The goal of social networking is not to be a one-person show, but to create an army of people to take the message out. That requires training, teaching them how to use tools, and how to bring the message to others.
According to Jeremiah Owyang, formerly of Forrester Research and now with Altimeter, “An evangelist’s role is to go beyond understanding and get others to believe in your product or service. This is beyond just communication and advertising and gets to the fundamental root of human communications, building trust.”
Research consistently shows that people are many times more likely to take a friend’s recommendation than a stranger’s. Some examples:
- In a study conducted by social networking site myYearbook, 81 percent of respondents said they’d received advice from friends and followers relating to a product purchase through a social site; 74 percent of those who received such advice found it to be influential in their decision.
- A Nielsen study found 90 percent or consumers surveyed noted that they trust recommendations from people they know, while 70 percent trusted consumer opinions posted online.
- Evangelists write more than twice as many posts about brands and forward between two and three times more of other people’s online communications. They are also are 50% more likely to create a post that influences a purchase.
Further, the new Open Graph process pioneered by Facebook (which enables users to not only use their Facebook account info to log in to other sites, but also makes their activities on those sites visible on Facebook – see the recent Spotify integration) makes every user a potential evangelist, as their friends can discover information about their interests, leading to an interest in your products.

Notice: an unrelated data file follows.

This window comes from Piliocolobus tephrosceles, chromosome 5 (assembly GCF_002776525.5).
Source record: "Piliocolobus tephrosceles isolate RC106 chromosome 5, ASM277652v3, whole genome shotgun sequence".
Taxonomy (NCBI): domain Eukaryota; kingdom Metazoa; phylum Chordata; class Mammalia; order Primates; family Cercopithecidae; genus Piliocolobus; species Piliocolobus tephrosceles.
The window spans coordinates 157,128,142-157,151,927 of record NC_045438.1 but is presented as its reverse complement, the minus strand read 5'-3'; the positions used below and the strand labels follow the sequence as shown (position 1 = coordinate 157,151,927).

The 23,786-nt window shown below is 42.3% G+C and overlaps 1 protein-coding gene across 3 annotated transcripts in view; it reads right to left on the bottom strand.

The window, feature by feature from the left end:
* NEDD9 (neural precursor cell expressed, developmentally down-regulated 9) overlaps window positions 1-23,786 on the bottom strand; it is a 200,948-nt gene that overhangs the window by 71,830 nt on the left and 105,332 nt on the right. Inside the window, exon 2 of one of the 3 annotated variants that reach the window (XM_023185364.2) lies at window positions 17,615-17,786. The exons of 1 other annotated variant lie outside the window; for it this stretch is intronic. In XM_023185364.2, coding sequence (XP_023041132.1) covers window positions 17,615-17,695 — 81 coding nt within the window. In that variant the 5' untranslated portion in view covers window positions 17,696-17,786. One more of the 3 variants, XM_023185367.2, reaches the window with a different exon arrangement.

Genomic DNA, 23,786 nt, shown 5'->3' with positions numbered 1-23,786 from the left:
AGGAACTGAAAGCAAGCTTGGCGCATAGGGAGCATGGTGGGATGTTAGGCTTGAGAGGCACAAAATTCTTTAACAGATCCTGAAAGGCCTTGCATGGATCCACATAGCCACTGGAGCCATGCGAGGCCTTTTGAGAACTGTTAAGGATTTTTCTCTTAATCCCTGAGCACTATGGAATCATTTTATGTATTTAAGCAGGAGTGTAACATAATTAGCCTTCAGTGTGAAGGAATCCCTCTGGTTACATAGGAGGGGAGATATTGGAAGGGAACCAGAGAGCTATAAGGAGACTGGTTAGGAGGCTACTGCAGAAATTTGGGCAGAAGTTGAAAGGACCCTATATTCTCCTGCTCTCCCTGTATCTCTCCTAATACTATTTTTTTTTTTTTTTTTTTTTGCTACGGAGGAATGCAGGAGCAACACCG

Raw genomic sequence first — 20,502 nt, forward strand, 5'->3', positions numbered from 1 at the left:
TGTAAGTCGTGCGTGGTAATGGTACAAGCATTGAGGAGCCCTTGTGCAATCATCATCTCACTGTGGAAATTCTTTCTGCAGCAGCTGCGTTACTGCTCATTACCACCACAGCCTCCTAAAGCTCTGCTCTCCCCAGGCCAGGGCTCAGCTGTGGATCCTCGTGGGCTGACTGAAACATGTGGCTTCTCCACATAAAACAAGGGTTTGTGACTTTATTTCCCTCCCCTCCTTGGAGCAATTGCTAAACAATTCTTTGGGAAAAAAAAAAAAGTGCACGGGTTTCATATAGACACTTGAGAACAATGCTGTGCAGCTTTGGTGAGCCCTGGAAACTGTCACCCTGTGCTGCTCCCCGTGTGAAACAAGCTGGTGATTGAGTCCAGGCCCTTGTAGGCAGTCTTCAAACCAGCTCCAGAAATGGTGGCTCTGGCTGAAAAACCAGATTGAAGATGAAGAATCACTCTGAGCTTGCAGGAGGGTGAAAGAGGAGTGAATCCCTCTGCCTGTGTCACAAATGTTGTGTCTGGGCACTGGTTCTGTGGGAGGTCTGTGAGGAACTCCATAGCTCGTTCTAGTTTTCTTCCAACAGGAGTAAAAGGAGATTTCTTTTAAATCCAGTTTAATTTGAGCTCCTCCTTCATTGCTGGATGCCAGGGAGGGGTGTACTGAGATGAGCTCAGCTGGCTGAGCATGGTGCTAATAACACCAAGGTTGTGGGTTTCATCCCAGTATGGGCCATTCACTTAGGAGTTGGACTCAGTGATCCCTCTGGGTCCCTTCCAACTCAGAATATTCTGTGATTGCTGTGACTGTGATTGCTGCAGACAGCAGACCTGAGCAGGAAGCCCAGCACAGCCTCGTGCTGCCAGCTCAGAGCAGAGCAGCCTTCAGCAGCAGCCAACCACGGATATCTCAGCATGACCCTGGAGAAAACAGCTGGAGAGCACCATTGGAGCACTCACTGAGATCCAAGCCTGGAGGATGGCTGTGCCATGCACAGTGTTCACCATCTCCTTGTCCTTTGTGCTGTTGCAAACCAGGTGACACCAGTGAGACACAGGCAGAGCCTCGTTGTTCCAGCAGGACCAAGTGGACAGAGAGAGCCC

Several large social media sites have signed on to the Open Graph idea, including the Web radio station Pandora, and as a result, Pandora users can:
- See all friends who use Pandora
- See the artists and songs that are liked by friends
- Import their Facebook pictures into their Pandora profiles, a key way to promote personal brand
- Listen to friends’ stations (thanks, Andrew Eklund, for the great Medeski, Martin & Wood station!)
Chances are you already have some evangelists, or can readily identify candidates based on your offline community. There are probably lots of other active evangelists already online, and many of them are already using social media to proselytize for you.
As a first step in finding current and potential evangelists, you need to identify related blogs, Twitterers, YouTubers, LinkedIn connections, and Facebook people who have significant influence, followers and traffic. Here are some ideas about how to do this.
- Google “I love [your product, organization]” — If you’ve got the nerve, and want to know your enemy, also Google “I hate [your product, organization]”
- Google Blog Search your product, organization — You can use Google Blog Search or any of a multitude of other free blog monitoring tools
- Search Twitter and Facebook — Twitter’s search has gotten a lot better. You can also now search tweets on search engines as well. Facebook search is OK, and Google indexes it as well.
- Set up Google Alerts and Twitter Alerts — Google Alerts can send you daily updates based on your keywords. You can set up and save a keyword search on Twitter but you’ll need to manually run it. You can set up automated alerts using TweetBeep.
Don’t forget your staff! Reach out to them for ideas on finding evangelists.
So what do you do with evangelist candidates once you find them? That’s the subject of the next post in this series, Understanding Social Media Evangelists. If you’d like to weigh in on the conversation, reply below and perhaps I’ll incorporate your ideas in the next post.